The Parable of the Broken Pot is an Ai-Naidari parable and has many versions. This version of the Parable of the Broken Pot first appeared in chapter seventeen of Black Blossom.

Reck this: Once there was an aridkedi, a country Merchant, who was known far afield for her gift for making pots of extraordinary beauty… such beauty, in fact, that to see them broken was a cause for grief among all those who bought her work. They often brought her shattered pieces after one of those breaks, begging her to mend the pot, or grieving if it was beyond aid.

Now, the potter was a good friend to an artist, who was taking tea with her one day when another Ai-Naidari brought a collection of these pieces to the shop. After the patron had left, the potter poured these pieces into a box behind her counter.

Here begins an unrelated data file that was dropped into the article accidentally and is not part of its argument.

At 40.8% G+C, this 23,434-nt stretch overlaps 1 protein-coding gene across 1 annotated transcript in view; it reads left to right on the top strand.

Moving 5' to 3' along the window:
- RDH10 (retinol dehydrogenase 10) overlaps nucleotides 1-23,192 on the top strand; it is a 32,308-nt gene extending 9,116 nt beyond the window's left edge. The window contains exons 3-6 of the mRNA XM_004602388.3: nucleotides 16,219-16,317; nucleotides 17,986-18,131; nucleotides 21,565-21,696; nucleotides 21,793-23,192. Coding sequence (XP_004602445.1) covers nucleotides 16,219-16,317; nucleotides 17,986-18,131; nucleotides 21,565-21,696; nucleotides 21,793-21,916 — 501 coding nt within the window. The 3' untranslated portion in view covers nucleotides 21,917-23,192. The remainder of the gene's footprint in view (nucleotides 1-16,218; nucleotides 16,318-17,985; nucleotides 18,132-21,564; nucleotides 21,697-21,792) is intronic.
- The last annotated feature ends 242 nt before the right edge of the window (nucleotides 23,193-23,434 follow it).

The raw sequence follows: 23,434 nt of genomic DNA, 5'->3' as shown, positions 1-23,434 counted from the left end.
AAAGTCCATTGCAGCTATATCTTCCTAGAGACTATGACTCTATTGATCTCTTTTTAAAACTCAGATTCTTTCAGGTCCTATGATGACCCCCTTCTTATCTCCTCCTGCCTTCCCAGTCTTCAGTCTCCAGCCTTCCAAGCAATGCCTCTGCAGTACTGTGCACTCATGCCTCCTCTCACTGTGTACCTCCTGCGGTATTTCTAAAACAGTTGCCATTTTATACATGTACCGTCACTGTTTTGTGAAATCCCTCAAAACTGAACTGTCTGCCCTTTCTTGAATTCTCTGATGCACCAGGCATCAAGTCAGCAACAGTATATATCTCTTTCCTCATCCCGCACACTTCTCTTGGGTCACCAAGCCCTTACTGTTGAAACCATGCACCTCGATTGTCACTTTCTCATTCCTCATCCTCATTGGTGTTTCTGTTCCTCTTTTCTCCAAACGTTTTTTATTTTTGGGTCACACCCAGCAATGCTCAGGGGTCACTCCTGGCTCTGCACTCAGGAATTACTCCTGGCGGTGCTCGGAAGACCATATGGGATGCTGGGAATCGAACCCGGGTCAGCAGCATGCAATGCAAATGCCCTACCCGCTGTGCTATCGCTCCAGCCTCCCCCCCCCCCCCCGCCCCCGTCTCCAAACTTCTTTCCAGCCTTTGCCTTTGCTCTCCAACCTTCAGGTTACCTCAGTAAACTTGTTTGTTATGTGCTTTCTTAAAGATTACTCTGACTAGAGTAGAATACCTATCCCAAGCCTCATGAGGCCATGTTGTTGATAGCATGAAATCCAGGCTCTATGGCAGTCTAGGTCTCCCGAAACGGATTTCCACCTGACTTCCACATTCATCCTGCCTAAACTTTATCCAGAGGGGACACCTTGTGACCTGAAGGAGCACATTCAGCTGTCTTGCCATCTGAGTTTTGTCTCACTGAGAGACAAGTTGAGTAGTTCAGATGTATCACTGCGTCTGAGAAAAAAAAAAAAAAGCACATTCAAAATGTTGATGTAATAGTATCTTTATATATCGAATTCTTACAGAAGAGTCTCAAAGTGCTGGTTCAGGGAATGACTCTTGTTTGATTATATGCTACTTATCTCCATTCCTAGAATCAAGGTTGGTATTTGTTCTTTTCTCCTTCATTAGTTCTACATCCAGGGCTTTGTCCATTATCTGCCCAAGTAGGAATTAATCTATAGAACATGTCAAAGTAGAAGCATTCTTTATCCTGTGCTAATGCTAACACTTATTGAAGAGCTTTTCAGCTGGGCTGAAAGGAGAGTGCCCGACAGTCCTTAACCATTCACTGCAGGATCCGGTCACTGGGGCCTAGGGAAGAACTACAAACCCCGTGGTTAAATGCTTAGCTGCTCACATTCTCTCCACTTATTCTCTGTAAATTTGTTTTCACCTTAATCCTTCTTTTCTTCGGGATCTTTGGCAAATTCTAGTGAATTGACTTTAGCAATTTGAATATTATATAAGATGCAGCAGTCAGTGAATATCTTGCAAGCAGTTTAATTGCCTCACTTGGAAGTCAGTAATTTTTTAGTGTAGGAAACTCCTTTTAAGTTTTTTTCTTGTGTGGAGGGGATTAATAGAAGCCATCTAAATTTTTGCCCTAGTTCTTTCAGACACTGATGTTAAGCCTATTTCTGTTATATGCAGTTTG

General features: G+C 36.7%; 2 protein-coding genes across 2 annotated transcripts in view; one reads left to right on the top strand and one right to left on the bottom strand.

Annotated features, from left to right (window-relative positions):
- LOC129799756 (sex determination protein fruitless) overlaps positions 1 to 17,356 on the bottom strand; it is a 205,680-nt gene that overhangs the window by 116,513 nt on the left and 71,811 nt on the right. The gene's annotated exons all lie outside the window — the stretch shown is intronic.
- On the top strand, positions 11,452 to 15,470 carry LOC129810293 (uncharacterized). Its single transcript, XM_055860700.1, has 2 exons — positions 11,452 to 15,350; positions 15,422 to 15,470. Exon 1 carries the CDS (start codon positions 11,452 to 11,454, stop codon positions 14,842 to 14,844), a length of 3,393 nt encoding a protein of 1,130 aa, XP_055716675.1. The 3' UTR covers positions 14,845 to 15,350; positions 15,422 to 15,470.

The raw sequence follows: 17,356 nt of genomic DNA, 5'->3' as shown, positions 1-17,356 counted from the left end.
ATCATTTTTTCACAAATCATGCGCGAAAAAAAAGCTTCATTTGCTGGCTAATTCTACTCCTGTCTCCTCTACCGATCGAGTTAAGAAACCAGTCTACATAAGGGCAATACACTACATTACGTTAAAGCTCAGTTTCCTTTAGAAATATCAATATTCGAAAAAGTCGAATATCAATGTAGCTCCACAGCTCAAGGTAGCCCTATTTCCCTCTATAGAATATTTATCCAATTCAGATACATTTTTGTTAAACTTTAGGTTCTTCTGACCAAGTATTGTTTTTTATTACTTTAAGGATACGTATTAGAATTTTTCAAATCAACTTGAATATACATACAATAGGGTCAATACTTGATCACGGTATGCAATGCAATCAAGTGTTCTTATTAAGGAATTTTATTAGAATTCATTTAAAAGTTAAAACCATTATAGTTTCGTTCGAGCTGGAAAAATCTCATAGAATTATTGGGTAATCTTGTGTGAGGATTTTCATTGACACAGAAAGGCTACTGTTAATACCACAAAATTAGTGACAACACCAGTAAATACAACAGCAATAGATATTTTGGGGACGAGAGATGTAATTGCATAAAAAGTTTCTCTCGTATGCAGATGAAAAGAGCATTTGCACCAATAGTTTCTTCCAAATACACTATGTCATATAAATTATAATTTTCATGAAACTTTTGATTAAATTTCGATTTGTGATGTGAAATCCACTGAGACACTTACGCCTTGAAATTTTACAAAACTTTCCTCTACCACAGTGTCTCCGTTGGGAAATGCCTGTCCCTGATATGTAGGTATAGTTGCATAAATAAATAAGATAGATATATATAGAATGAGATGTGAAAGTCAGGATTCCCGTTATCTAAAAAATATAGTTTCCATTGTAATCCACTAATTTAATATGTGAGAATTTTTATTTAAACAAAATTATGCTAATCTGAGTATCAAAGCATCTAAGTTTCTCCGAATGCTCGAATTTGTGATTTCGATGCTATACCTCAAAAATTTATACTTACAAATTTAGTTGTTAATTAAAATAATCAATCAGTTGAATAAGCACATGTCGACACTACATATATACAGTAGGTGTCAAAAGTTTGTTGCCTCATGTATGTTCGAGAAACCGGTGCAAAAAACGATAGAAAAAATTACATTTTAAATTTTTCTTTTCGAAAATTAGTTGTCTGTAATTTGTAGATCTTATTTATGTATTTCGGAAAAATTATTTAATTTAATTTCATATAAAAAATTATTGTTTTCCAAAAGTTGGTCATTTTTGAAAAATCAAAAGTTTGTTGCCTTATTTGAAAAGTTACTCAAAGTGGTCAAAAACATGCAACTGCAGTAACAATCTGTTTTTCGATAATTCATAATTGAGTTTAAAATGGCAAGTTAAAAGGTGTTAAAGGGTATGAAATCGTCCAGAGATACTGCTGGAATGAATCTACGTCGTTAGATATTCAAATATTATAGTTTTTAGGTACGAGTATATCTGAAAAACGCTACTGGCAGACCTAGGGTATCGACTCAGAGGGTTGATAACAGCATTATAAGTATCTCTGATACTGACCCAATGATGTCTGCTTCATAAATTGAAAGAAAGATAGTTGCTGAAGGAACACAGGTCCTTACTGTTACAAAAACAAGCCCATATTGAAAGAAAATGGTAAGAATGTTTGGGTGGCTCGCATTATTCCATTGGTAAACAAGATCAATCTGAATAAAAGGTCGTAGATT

‘What is that box?’ said the artist.

‘This is where I dump the remains of my broken works,’ the potter said. ‘I have no use for the pieces, so I collect them here until I have time to dispose of them.’

‘Give them to me!’ the artist said. ‘I shall put them to work again.’

The aridkedi did so allow, and the artist took the box home. She assembled the broken pieces into new vases, strange and fragile and variegated. These vases became very popular as vauni haale—vessels used as focus for meditation. Some say they helped popularize the use of such vessels.

This is the parable of the broken pot. Reck it well.